Establishing a positive practice starts with leadership

May 1, 2013

Making each patient visit unforgettably positive requires looking honestly at oneself and one’s practice, says an expert who spoke at the annual meeting of the American Academy of Dermatology.

 

Miami Beach, Fla. - Making each patient visit unforgettably positive requires looking honestly at oneself and one’s practice, says an expert who spoke at the annual meeting of the American Academy of Dermatology.

Steve Shama, M.D., M.P.H., says that for each dermatologist, what makes a day of practicing medicine unforgettably positive resides “in the eye of the beholder.” When he asks fellow physicians to define this quality, however, “The responses we get are, ‘the patients are on time; staff is on time; I’m on time - not overbooked or overwhelmed. I’m making the right diagnosis and giving the right treatment.’”

Moreover, doctor, patient and staff are smiling.

“If I see someone smile when they’re telling me this, I know it’s a very important quality” they aspire to in their daily practice.

What prevents dermatologists from achieving these ideals?

“We are the biggest obstructionists in our lives and offices. We make these problems - or make them bigger,” says Dr. Shama, Brookline, Mass., who spoke at the annual meeting of the American Academy of Dermatology.

Scheduling issues

If scheduling creates problems, Dr. Shama asks, “Who’s in charge of the scheduling, and how long we talk to someone? It’s the dermatologist. You are ultimately responsible, and can simply make the decision to have a perfect day,” or as close to it as possible.

“The ‘aha’ moment comes when a physician realizes, ‘I’m responsible for almost everything in my office that I think is making my day miserable.’”

On a more tangible level, he adds, dermatologists frequently identify factors such as people, systems, managed care and insurance as chief causes of their misery. In workshops he conducts, Dr. Shama says, some dermatologists reject the idea that they’re in charge of their practices because they work for an HMO. It might suddenly dictate that instead of seeing four patients per hour, participating physicians must see six.

“And I say, ultimately you do have control. You can push the system back. You can tell the HMO, ‘I can’t do this anymore.’ Or you may start to self-destruct - your patients become very unhappy because you're so flustered. Or, you say to yourself, ‘I’m so miserable, I’m leaving.’ Sometimes I suggest that to people - leave the HMO and do something else,” or, in extreme cases, leave dermatology altogether.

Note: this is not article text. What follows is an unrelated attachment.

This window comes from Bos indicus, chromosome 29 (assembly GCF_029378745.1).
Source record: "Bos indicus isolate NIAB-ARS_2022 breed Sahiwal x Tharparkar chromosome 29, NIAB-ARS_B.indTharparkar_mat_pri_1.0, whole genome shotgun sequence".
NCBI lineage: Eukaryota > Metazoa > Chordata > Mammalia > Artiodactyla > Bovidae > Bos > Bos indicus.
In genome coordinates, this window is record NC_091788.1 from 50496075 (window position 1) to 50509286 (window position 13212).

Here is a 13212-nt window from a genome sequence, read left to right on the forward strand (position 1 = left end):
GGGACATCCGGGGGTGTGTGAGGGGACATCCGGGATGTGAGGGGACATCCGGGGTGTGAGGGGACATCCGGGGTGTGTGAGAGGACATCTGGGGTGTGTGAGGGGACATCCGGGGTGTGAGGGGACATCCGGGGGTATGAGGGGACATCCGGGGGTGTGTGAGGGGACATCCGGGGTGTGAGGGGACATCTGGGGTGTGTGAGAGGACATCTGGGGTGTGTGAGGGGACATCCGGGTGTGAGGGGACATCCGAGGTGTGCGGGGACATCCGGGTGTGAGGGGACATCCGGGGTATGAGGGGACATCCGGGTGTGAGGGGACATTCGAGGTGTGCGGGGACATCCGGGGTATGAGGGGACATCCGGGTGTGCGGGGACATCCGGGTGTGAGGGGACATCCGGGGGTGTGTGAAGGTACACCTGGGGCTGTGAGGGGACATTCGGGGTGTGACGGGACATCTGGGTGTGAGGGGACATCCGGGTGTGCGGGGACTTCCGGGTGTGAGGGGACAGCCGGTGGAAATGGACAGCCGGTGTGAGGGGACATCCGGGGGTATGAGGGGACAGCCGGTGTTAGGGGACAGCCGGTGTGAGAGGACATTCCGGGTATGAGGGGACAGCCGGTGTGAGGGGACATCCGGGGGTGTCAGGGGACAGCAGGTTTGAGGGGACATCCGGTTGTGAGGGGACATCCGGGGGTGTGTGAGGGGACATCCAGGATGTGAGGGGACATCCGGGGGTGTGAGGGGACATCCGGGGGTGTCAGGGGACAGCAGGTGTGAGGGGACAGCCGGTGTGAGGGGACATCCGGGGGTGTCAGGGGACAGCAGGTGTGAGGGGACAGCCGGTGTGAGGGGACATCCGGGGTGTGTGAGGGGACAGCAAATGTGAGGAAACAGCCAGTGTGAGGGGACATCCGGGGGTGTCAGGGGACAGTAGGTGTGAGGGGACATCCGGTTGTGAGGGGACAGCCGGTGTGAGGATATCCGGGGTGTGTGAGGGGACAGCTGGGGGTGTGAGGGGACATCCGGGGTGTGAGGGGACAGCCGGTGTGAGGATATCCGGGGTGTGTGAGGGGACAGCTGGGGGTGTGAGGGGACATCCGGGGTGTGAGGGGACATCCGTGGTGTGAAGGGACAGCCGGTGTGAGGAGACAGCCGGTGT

For some frustrated physicians, he says, the label “Dr.” becomes a trap because they can’t envision themselves enriching the world in any other way.

“Ask your family and friends what your greatest value is. They’ll say it’s being a good friend, a good spouse, or a good parent. But many people - especially doctors - value ‘doing’ over simply ‘being.’”

However, Dr. Shama says, “It’s the ‘soft’ values that really drive us.”

Accordingly, he says, getting more fulfillment from one’s practice begins by deciding “what are you really there for - to make money, or to be happy and make the world a better place?”

Next, “Recognize that you’re the captain of the ship, and tackle the key issues that are bothering you. You can actually decide to see fewer patients - and spend more time with each one.”

Similarly, he suggests scheduling the occasional patients who take the most time not randomly, but strategically - at the end of the morning session, for example, so that running overtime impacts only your lunch hour, not the rest of your day.

“We’ve become very skilled at taking care of the average patient. But there’s no such thing as the average patient. If we schedule 20 patients for a morning, because we're so skilled at taking care of the average patient, by noon we will be finished - whether we've taken care of them well or not.”

Don’t try ploys

Ultimately, Dr. Shama says, happier physicians find it easier to put themselves in their patients’ shoes - to be truly patient-centered. In this regard, he says, “Any wait longer than 30 minutes must have an explanation, otherwise, you’re really not valuing their time.”

When wait times stretch into this territory, “One trick people use is to move patients from place to place - they’ll have an extra waiting area, a room to put them in. And the patient assumes they’re going to be seen soon. But now they’re worse off - they’re in a gown, naked, waiting in an unfamiliar place. Patients ultimately understand this ploy and often are not happy about it.”

Over time - or after the good vibes of a weekend seminar fade - sustaining a positive approach requires commitment, Dr. Shama says. This could include a “buddy system” of peer support, he adds, as well as setting manageable goals - such as addressing scheduling issues for one month.

On a broader scale, “Try a mental diet for 30 days. Commit to thinking of only positive things in your life and in your practice in particular. See the world of gratefulness rather than the broken parts. And every time you have a negative thought, start over.” Cultivating positive thoughts for 30 consecutive days will create “a habit that’s very tough to break,” Dr. Shama says.

Disclosures: Dr. Shama presents the workshop “How to Have an Unforgettably Positive Office Visit” with patient advocate Tena Brown to medical audiences around the country.